Targeted delivery of siRNAs against ion channels by lipid nanoparticles in T cell subsets

P. Hajdu
University of Cincinnati, US

Keywords: ion channel, siRNA, T cell, autoimmunity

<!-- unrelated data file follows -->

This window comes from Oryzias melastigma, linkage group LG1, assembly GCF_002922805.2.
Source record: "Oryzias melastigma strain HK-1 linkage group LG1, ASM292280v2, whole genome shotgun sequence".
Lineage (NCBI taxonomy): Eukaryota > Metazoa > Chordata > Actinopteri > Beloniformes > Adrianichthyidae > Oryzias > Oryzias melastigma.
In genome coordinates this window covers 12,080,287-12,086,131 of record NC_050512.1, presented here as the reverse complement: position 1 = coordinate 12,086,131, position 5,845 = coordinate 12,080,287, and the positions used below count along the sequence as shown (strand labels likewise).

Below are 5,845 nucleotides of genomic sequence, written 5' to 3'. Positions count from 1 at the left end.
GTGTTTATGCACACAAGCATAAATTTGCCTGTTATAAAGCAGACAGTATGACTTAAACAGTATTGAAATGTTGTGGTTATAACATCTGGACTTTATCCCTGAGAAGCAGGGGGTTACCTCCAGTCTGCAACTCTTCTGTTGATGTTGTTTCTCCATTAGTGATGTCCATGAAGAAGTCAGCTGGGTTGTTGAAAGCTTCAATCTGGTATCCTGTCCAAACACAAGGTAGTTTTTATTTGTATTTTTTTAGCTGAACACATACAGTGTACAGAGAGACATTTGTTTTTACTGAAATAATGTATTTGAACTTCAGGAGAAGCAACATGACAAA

Effector memory T cells (TEM) play an essential role in the autoimmune diseases. Kv1.3 channels regulate the function of TEM’s and their inhibition suppresses their activity. This study was undertaken to determine whether silencing the Kv1.3 gene in TEM’s can be a new therapeutic approach in autoimmunity. We demonstrated that lipid nanoparticles (NPs) encapsulating Kv1.3specific siRNAs were delivered exclusively to TEM cells, reduced the Kv1.3 expression and impaired Ca2+-signaling. 100nm-NPs were fabricated from a mixture of PC, PE-PEG-biotin and cholesterol. NPs were functionalized with biotin-conjugated CD45RO antibodies via chromophore-labeled streptavidin. Kv1.3-siRNAs were introduced by lyophilization (Kv1.3-NPs). The efficiency and off-target effects of Kv1.3 siRNAs were determined by RT-qPCR and electrophysiology. Human T and MOLT-4 cells were used to test the specificity of NPs binding to CD45RO positive TEM’s. The effect of Kv1.3-NPs on the Ca2+ response in T cells was monitored by flow cytometry. Incubation of T/MOLT-4 cells with CD45RO-coated NPs showed the selective binding and endocytosis of NPs into TEM’s. Consequently, Kv1.3-siRNA in the Kv1.3-NPs was released into the cytosol, Kv1.3 expression decreased and T cells showed impaired Ca2+ influx as compared to the control cells. These findings may open novel therapy in autoimmune diseases.